The sendmail program can run as a daemon in the background, listening for incoming mail from other machines. The sendmail program reads its configuration file only once, when it first starts as a daemon. It then continues to run forever, never reading the configuration file again. As a consequence, it will never see any changes to that configuration file.

Thus, when you change something in the sendmail.cf configuration file, you always need to kill and restart the sendmail daemon. But before you can kill the daemon, you need to know how to correctly restart it. This information is in the /var/run/sendmail.pid file or one of your system rc files.

On a Berkeley Unix-based system, for example, the daemon is usually started like this:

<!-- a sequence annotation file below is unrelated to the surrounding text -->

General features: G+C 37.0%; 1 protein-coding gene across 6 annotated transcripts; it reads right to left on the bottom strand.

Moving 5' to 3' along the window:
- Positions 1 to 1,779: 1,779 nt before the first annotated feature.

/usr/sbin/sendmail -bd -q1h

The -bd command-line switch specifies daemon mode. The -q switch tells sendmail how often to look in its queue to process pending mail. The -q1h switch says to process the queue at one (1) hour (h) intervals.

The actual command to start the sendmail daemon on your system might be different from what we’ve shown. If you manage many different brands of systems, you’ll need to know how to start the daemon on all of them.

Kill and Restart, Beginning with V8.7

Killing and restarting the sendmail daemon became easier beginning with V8.7. A single command[13] will kill and restart the daemon. In the following command, you might need to replace the path /var/run with one appropriate to your operating system (such as /etc/mail):

% kill -HUP `head -1 /var/run/sendmail.pid`